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Title: Using Autumn Hawk Watch to track raptor migration and to monitor populations of North American birds of prey

Author: McCarty, Kyle; Bildstein, Keith L.;

Date: 2005

Source: In: Ralph, C. John; Rich, Terrell D., editors 2005. Bird Conservation Implementation and Integration in the Americas: Proceedings of the Third International Partners in Flight Conference. 2002 March 20-24; Asilomar, California, Volume 2 Gen. Tech. Rep. PSW-GTR-191. Albany, CA: U.S. Dept. of Agriculture, Forest Service, Pacific Southwest Research Station: p. 718-725

Publication Series: General Technical Report (GTR)

   Note: This article is part of a larger document. View the larger document

Description: Raptors are secretive, area-sensitive predators whose populations can be logistically difficult and financially prohibitive to monitor. Many North American populations of raptors are migratory however, and on migration raptors are frequently counted at traditional migration watchsites. Experiences at Hawk Mountain Sanctuary (HMS) and elsewhere suggest that long-term migration counts can be used to monitor regional populations of raptors. Hawkwatchers have collected count data on standardized Hawk Migration of North America (HMANA) Daily Report Forms since the mid- 1970s. In 1998 HMS, HMANA, the National Audubon Society, and the Lab of Ornithology at Cornell University began Internet-based data entry of migration watchsite counts at the BirdSource website. By autumn 2002, the Autumn Hawk Watch web page was collecting and displaying daily count reports from 66 watchsites in three Canadian provinces, 26 United States, and in Mexico, Costa Rica, and Bolivia. Autumn Hawk Watch provides participants and interested parties with near real-time maps and tables that document the movements of raptor migration across the Americas each autumn. The web page also captures count data for later use in monitoring raptor populations, and provides HMANA with timely summaries of each count, which are published in the HMANA Journal of Hawk Migration Studies.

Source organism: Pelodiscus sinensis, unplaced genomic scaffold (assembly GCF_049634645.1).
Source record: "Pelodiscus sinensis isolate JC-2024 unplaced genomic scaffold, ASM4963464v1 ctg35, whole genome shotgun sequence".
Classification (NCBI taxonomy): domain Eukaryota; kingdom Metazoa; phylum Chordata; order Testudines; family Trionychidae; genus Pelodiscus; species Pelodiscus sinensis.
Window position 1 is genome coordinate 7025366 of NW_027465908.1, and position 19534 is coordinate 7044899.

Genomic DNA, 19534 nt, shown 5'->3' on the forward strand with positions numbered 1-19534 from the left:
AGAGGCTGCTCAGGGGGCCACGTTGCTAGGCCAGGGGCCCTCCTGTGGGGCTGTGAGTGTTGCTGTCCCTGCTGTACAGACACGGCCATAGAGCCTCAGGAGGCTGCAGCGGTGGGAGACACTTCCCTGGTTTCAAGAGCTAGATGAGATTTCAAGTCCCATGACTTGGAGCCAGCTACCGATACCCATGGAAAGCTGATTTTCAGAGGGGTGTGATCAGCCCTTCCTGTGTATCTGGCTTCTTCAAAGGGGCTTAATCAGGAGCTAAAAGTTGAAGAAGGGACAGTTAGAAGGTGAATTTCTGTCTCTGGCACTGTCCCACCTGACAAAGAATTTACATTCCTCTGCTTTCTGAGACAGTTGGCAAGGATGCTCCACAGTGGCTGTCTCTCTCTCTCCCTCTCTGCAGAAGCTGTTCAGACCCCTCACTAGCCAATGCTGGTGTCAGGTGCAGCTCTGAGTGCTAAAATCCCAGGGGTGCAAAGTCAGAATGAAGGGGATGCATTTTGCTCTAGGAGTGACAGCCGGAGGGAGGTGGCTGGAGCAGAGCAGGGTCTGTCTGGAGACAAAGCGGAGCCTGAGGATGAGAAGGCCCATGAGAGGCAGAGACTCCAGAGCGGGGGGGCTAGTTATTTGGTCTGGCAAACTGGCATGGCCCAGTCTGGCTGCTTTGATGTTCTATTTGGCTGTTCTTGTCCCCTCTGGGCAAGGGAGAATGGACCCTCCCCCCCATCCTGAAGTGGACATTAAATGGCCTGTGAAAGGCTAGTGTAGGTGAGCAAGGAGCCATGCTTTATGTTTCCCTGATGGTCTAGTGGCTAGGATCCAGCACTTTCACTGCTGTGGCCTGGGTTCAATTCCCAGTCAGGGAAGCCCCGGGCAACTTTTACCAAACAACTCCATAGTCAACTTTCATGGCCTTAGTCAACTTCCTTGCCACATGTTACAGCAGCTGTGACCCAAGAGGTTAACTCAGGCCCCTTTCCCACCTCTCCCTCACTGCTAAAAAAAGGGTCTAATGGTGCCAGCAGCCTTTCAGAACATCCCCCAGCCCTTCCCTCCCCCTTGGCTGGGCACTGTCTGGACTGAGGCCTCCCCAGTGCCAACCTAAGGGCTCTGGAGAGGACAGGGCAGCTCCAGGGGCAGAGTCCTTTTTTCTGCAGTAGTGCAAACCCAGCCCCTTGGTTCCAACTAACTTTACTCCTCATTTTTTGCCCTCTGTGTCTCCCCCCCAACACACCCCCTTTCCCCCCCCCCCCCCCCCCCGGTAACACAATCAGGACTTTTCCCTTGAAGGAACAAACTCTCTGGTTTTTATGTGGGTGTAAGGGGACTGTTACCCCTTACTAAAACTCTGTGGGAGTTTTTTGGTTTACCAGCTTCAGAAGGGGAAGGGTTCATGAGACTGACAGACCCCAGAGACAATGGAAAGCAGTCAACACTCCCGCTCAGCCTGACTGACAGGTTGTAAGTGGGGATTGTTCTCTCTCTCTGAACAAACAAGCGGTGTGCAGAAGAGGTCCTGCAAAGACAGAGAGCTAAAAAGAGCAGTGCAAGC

Keywords: Autumn Hawk Watch, Hawk Migration Association of North America, Hawk Mountain Sanctuary, Internet, migration monitoring, raptors

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McCarty, Kyle; Bildstein, Keith L. 2005. Using Autumn Hawk Watch to track raptor migration and to monitor populations of North American birds of prey. In: Ralph, C. John; Rich, Terrell D., editors 2005. Bird Conservation Implementation and Integration in the Americas: Proceedings of the Third International Partners in Flight Conference. 2002 March 20-24; Asilomar, California, Volume 2 Gen. Tech. Rep. PSW-GTR-191. Albany, CA: U.S. Dept. of Agriculture, Forest Service, Pacific Southwest Research Station: p. 718-725

 


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